MPs spending hours talking down the clock in the Commons to stop Bills becoming law could soon be a thing of the past.
Parliament’s Procedure Committee has warned the practice of filibustering – where an MP talks for hours until time has run out to vote on a Bill – is leaving the public feeling “bemused and angry”.
By the time he finished speaking, there was no longer time to vote on the law.
This afternoon, Procedure Committee chairman Charles Walker is expected to tell Parliament the whole process of considering Private Members Bills needs to be reformed.
Speaking before the session, he said: “The Private Members’ Bills process is, at its worst, a fraud on the people we represent. Procedures on sitting Fridays are often used to frustrate worthy proposals, and an increasing number of MPs feel they cannot commit to attending the House to support measures which have no chance of success.
Walker added: “We also want to introduce a guaranteed vote on second reading debates on bills which have been given priority for consideration. This will allow the Speaker to impose time limits on those debates, if necessary, thereby ending the practice of ‘talking out’ bills which so many find distasteful.
“In its present form I cannot see much of a future for private Members’ Fridays. Without reform, it seems inevitable that the process will become increasingly irrelevant and ineffective, and that backbench legislative opportunities, as we know them, will become a thing of the past. That would only increase the grip of the executive over the legislature.”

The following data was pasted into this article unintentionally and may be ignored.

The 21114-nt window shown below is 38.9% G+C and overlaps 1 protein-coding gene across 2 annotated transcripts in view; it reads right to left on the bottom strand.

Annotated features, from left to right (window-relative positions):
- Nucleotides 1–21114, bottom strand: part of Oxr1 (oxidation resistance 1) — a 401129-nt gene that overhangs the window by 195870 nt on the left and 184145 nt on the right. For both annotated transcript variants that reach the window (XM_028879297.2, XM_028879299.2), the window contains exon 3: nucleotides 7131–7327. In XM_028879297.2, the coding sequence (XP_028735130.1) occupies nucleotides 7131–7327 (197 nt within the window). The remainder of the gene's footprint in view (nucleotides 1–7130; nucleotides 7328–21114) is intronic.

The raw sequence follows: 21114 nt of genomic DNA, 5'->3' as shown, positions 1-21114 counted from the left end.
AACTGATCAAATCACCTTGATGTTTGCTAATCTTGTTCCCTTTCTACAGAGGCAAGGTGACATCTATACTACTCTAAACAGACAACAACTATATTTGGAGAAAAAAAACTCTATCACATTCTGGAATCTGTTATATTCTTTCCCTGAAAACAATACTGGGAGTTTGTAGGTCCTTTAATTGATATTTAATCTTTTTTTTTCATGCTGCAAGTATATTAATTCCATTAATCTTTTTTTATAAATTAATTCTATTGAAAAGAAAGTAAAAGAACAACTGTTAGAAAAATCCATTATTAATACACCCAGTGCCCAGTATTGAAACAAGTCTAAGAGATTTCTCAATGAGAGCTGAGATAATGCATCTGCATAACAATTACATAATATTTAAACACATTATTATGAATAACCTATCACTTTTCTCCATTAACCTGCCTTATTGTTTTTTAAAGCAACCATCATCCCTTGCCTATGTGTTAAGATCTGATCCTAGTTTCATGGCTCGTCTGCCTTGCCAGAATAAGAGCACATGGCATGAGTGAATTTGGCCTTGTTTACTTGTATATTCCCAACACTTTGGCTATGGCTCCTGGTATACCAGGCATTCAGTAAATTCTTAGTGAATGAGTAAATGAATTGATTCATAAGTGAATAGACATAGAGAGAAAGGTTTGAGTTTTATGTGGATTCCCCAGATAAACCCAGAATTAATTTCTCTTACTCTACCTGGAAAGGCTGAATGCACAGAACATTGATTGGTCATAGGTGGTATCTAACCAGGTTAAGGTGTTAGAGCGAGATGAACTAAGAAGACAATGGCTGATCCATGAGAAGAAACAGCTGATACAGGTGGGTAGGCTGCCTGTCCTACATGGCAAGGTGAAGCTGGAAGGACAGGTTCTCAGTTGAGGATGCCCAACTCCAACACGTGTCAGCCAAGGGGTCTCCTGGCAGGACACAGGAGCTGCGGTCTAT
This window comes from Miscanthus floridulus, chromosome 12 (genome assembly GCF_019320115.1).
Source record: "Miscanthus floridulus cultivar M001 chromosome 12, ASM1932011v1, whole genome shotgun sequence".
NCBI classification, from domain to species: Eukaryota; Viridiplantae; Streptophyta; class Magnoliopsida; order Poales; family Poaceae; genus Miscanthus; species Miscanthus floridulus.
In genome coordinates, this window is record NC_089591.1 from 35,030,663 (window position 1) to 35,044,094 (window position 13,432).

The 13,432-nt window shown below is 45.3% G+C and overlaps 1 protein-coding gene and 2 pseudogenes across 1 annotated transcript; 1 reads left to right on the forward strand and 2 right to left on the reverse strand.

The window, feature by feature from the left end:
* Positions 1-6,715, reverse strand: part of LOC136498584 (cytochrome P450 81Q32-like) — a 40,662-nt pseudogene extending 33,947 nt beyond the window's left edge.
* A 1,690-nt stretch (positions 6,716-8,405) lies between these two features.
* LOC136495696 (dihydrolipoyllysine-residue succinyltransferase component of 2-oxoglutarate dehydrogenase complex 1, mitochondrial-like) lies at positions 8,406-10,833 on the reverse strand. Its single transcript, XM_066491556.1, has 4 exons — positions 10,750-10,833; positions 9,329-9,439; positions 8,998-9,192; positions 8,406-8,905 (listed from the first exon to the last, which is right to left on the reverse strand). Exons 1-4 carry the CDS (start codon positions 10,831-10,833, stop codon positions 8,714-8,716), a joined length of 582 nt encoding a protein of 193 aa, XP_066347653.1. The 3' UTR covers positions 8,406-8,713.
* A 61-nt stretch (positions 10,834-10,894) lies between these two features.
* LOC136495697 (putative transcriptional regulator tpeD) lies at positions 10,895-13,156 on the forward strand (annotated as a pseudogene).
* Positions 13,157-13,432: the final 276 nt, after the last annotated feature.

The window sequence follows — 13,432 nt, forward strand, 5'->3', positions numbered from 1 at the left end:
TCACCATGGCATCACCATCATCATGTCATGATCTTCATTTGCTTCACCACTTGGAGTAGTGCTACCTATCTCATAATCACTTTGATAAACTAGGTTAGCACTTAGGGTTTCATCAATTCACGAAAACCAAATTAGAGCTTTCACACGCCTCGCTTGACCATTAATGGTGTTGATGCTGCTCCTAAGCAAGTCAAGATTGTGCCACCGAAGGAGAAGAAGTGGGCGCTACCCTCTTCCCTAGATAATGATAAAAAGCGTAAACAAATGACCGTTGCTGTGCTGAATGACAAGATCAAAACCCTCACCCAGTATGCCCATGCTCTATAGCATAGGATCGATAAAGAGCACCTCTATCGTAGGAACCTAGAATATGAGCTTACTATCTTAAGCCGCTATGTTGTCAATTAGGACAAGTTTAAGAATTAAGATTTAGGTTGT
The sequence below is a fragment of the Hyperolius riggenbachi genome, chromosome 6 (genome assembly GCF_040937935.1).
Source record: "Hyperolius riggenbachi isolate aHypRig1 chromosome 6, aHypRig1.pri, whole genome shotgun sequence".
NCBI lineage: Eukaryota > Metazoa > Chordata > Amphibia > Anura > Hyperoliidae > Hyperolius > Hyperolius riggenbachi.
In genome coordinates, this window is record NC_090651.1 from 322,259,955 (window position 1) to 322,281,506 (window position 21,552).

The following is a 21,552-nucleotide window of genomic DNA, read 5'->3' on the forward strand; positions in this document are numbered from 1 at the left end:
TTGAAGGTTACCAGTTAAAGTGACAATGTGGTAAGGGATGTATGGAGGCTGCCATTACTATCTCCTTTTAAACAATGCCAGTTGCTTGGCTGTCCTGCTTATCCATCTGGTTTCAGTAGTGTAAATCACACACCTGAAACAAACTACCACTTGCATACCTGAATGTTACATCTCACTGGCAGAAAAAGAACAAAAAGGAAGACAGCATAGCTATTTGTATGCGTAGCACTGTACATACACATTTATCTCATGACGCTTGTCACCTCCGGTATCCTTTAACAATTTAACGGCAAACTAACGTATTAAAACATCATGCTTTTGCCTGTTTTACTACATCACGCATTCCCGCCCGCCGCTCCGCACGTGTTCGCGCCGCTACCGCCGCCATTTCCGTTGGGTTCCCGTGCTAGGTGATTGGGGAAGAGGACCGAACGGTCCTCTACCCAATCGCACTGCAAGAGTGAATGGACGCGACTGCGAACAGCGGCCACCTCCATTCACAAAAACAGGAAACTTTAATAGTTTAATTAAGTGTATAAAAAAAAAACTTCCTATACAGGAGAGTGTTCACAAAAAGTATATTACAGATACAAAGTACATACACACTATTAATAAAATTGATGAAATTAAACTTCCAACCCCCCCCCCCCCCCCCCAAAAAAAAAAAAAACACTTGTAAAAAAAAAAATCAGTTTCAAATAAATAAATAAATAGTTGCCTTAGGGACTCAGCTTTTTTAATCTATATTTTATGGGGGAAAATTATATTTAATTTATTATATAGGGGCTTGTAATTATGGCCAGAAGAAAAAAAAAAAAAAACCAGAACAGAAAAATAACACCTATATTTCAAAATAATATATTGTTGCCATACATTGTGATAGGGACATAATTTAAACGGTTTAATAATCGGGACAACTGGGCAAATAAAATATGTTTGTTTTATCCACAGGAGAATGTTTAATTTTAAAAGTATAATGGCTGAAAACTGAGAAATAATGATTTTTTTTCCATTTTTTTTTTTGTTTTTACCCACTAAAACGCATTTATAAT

Davies, MP for Shipley, has garnered a reputation as a filibuster expert in his 11 years in Parliament.
Other Bills he has helped talk out include:
- Stopping rogue landlords evicting tenants who ask for basic repairs
- Regulating payday lenders
- Getting smoke detectors fixed in rented properties as standard
After he blocked the hospital parking charge change last year, Labour’s London Mayoral candidate Sadiq Khan branded him “shameless.”
Labour MP Julie Cooper, who drew up the Bill, said: "People all round the country who watched that debate will be disgusted - particularly carers.
"To see the government playing games with it and to think that's clever and funny is obscene.
"I won't be letting the issue drop and I'm glad we did win some concessions. The minister said there will now be a recommendation to provide free parking."
Davies admitted he took inspiration from former Tory MP Eric Forth, who was considered a master of the dark art.
In an interview with The Independent in 2014 he said: “[Eric Forth] did it for fun and he was brilliant at it. After he died I vowed I would do the same kind of work.”
“He taught me that lots of these [bills] have all got a worthy sentiment behind them but you can’t pass legislation on the whim of a worthy sentiment because it affects people’s lives and livelihoods. I agree with him. It is a very unsatisfactory way to pass legislation.”
Speaking in the Commons this afternoon, Walker said Davies' filibustering had "destroyed people's faith in this place and this process."
Davies - who began his remarks by saying "I shall aim to be brief" - argued that filibustering can already be stopped if 100 MPs turn up to vote on a so-called closure motion.